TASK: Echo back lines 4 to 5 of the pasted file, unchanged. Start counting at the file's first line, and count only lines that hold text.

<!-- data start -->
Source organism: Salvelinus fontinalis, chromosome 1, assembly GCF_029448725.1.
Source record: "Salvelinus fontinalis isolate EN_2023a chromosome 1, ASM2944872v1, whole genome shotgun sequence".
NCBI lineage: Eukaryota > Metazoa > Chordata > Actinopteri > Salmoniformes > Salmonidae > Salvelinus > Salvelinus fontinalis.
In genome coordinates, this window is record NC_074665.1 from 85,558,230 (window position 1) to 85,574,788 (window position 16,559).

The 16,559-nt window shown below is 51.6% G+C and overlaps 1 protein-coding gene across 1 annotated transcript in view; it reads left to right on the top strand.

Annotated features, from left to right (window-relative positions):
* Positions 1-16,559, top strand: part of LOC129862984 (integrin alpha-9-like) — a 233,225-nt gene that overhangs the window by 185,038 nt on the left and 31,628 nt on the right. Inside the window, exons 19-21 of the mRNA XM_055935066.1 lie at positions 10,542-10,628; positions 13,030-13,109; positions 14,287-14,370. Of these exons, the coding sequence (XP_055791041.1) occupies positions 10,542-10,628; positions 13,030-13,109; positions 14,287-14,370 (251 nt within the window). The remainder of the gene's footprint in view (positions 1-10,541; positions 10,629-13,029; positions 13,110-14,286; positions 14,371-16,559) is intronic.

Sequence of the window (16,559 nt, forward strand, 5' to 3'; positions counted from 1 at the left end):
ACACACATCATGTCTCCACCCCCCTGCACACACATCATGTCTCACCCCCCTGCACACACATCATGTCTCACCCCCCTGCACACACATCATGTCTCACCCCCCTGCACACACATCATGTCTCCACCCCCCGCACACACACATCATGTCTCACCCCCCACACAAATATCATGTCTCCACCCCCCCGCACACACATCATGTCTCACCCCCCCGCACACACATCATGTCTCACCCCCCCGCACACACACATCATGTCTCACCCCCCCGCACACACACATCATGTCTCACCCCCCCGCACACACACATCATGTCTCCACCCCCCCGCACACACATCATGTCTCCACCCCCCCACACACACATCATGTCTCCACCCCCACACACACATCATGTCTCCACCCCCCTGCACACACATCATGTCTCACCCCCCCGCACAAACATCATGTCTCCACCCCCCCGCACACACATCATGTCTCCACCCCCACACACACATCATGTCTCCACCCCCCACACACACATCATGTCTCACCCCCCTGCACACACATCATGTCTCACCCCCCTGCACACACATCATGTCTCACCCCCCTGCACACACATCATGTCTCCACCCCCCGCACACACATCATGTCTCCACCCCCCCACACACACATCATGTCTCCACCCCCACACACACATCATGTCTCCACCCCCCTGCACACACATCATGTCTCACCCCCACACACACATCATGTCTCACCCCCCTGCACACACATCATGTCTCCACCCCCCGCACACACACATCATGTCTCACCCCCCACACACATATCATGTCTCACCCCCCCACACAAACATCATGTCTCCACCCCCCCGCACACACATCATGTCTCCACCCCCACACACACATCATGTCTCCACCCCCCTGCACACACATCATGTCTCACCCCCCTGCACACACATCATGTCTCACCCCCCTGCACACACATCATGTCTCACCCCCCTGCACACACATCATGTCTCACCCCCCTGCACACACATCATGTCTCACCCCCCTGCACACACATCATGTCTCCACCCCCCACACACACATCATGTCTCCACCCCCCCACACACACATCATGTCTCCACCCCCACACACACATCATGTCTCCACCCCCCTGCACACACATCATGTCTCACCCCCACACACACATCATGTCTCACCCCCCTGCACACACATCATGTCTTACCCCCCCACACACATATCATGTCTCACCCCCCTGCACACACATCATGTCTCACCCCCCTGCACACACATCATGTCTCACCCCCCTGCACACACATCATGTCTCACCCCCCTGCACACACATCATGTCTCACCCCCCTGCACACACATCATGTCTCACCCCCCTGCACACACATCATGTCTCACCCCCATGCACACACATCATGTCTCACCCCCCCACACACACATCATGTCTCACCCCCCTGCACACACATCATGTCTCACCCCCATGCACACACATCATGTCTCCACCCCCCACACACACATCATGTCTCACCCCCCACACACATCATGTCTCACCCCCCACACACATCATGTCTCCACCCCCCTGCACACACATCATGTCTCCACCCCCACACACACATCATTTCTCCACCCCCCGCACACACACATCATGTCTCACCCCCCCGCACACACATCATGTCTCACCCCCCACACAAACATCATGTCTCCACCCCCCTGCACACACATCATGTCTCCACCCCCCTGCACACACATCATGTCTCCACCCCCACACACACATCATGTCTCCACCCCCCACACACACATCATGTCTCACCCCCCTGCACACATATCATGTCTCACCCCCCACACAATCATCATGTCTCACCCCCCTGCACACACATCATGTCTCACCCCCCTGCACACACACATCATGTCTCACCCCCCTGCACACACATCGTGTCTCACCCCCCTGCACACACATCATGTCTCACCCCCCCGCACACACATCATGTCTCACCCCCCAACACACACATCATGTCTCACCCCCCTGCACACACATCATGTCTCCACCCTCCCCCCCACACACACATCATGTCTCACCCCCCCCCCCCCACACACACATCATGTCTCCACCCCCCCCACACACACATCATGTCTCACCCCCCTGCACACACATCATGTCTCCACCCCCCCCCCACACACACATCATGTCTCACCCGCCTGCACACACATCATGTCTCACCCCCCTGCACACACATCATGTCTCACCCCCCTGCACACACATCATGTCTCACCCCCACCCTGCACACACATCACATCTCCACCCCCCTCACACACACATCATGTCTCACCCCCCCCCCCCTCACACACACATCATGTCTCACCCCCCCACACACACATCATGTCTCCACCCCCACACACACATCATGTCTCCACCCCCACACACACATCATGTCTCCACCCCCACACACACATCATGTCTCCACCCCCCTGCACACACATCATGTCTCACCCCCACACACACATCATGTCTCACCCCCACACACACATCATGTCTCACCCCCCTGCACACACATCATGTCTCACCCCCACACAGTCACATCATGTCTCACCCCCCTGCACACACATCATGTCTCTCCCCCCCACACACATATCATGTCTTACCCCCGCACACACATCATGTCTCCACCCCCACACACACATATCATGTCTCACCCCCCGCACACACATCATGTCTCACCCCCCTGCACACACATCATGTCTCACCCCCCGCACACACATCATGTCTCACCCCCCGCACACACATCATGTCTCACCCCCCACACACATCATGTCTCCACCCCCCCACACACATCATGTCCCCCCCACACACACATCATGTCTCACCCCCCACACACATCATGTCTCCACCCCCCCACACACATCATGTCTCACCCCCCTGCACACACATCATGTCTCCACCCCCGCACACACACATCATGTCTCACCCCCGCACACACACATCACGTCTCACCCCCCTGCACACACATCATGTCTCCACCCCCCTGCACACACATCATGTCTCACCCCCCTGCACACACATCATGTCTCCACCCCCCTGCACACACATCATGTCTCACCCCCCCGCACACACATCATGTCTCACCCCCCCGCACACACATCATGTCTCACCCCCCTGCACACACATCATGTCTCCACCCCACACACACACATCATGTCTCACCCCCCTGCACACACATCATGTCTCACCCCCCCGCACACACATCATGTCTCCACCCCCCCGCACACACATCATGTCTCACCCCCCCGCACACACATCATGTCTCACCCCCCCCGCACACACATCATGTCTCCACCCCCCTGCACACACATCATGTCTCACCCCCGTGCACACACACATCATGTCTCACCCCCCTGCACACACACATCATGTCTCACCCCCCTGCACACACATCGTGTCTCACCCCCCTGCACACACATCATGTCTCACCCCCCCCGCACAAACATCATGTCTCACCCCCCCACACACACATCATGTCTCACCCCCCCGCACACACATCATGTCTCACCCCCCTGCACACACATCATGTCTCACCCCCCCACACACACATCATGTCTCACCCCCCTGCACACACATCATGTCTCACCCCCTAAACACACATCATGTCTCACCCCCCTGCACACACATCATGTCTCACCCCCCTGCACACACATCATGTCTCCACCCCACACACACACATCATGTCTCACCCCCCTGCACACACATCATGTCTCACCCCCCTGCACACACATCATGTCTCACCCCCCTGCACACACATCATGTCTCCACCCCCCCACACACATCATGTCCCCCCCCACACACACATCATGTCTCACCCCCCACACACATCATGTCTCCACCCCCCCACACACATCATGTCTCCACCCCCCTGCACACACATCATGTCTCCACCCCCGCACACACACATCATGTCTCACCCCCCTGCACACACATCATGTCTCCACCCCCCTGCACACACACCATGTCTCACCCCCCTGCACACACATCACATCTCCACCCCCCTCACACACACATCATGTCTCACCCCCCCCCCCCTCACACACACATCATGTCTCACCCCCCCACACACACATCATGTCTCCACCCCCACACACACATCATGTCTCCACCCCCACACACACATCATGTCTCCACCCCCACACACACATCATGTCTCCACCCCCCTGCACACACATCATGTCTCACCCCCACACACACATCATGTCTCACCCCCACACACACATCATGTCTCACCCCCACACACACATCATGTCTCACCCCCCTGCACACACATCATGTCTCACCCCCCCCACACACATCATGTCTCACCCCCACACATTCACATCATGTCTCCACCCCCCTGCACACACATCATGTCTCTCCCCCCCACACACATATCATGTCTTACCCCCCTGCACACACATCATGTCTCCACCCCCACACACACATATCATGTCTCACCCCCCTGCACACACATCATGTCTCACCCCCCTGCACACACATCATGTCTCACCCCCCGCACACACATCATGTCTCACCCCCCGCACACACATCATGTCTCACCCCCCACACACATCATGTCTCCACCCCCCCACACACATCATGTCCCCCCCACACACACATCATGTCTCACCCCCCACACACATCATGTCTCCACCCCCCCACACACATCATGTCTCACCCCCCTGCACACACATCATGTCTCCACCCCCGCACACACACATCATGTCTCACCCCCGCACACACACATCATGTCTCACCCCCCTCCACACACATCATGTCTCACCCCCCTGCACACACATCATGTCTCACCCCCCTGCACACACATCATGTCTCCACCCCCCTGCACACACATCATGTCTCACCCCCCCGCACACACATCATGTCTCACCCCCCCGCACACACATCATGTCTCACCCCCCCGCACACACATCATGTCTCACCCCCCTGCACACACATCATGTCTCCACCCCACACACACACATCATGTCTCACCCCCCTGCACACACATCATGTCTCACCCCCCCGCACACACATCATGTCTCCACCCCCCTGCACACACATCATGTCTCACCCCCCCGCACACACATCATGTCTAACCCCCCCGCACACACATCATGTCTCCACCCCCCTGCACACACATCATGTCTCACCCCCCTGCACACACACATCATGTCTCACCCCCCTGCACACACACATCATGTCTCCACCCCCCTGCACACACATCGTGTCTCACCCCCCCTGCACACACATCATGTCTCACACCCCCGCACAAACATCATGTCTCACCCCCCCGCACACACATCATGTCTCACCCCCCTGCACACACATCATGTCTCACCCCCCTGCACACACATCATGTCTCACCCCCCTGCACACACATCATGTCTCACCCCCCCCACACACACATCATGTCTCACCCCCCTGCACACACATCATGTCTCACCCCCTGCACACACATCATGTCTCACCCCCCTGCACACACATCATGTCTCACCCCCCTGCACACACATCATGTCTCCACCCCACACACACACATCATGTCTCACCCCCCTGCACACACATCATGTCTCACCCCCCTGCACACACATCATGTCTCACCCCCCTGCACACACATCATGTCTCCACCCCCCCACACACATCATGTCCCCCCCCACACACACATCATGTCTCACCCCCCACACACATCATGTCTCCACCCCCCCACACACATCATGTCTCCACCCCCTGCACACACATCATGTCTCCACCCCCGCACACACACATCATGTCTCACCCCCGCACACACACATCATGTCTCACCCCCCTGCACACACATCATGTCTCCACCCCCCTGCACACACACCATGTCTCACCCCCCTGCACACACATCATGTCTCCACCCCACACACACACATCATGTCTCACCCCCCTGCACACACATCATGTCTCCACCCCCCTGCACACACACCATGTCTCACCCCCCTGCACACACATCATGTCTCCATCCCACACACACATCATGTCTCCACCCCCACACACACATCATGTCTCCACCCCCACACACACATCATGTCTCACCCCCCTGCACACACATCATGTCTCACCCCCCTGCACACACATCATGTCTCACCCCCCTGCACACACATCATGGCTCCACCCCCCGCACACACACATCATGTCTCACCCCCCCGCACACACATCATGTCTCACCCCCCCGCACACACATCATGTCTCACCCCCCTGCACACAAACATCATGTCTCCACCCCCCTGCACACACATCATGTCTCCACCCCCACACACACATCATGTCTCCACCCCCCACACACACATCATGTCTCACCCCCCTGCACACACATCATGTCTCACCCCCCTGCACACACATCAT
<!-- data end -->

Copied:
In genome coordinates, this window is record NC_074665.1 from 85,558,230 (window position 1) to 85,574,788 (window position 16,559).

The 16,559-nt window shown below is 51.6% G+C and overlaps 1 protein-coding gene across 1 annotated transcript in view; it reads left to right on the top strand.